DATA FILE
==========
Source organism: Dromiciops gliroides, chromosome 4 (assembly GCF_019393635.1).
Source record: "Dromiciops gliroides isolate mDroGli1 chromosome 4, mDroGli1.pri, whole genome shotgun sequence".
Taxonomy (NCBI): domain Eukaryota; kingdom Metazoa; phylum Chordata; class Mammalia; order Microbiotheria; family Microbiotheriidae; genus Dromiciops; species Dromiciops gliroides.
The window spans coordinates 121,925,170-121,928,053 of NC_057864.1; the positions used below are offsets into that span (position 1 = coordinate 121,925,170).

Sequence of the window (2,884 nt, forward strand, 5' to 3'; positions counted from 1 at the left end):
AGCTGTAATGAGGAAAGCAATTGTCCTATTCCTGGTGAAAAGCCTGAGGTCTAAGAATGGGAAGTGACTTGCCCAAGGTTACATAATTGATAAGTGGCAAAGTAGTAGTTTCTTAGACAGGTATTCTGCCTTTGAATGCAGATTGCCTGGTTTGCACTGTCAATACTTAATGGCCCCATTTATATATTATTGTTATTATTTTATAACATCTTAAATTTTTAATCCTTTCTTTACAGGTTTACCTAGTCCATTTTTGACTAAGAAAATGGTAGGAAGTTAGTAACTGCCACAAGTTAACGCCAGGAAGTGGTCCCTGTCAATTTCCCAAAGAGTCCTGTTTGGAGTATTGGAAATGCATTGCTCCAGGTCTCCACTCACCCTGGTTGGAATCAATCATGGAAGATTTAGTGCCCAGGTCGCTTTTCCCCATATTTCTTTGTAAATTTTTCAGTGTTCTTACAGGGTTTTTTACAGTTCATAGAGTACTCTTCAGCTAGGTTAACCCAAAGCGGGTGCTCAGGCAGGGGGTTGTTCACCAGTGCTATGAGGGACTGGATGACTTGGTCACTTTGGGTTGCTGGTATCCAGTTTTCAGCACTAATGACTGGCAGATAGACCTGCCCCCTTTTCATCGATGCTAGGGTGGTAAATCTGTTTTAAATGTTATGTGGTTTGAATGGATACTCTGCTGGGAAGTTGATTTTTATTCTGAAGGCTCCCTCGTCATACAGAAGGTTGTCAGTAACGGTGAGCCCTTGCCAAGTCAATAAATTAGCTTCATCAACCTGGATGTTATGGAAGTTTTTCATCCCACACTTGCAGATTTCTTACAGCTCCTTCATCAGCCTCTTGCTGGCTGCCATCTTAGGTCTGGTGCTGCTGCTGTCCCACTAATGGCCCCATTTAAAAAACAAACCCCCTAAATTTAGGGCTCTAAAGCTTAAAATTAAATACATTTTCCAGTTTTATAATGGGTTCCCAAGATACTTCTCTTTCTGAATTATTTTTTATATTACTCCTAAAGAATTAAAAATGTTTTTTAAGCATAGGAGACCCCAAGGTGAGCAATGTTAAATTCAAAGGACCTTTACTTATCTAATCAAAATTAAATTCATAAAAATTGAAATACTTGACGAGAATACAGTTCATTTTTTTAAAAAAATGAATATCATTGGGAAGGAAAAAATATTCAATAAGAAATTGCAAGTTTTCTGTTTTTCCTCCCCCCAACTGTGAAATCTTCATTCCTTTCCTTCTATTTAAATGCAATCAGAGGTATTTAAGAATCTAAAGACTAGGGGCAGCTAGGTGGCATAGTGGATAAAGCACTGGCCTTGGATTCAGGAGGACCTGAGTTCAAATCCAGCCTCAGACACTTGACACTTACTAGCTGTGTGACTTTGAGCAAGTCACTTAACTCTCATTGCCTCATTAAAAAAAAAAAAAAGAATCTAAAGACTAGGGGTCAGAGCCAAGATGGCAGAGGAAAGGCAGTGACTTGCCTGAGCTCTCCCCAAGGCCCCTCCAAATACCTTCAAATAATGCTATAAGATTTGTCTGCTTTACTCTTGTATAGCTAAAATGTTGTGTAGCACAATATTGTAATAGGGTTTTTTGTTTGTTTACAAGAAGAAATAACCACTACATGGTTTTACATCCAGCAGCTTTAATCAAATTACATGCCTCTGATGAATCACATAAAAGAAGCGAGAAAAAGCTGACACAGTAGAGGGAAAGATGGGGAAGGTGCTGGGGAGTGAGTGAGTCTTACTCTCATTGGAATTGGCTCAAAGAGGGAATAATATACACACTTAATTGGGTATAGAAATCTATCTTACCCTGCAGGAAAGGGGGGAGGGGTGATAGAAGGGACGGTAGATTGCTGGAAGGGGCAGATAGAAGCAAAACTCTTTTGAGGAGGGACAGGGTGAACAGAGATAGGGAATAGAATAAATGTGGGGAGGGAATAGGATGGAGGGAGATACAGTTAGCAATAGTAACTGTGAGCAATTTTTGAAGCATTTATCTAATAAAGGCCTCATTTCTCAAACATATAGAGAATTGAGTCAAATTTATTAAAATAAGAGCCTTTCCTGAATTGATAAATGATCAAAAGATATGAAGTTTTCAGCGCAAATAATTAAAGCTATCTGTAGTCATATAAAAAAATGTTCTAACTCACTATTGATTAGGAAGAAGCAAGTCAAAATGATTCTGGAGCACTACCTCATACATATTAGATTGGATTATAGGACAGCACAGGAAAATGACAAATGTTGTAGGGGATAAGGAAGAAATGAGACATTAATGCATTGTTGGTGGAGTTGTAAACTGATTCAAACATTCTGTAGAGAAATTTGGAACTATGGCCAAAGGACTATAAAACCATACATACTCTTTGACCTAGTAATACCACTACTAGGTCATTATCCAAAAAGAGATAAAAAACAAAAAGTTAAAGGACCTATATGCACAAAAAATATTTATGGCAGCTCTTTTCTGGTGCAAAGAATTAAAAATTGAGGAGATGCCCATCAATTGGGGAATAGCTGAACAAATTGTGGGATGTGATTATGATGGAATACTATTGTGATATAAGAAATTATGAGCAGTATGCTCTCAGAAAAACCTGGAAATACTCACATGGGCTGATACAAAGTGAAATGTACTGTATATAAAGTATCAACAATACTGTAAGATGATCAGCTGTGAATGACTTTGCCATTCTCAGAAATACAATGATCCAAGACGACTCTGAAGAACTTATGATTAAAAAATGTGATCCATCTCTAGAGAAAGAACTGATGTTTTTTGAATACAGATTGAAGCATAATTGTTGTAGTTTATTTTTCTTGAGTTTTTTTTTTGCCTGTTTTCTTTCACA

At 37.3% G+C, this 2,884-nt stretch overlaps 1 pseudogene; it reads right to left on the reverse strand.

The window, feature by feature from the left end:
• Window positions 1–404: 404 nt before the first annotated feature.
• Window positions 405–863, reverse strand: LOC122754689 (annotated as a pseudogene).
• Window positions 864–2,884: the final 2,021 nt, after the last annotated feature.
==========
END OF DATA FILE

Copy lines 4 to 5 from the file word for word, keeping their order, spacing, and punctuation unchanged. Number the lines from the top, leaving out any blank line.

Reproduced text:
The window spans coordinates 121,925,170-121,928,053 of NC_057864.1; the positions used below are offsets into that span (position 1 = coordinate 121,925,170).

Sequence of the window (2,884 nt, forward strand, 5' to 3'; positions counted from 1 at the left end):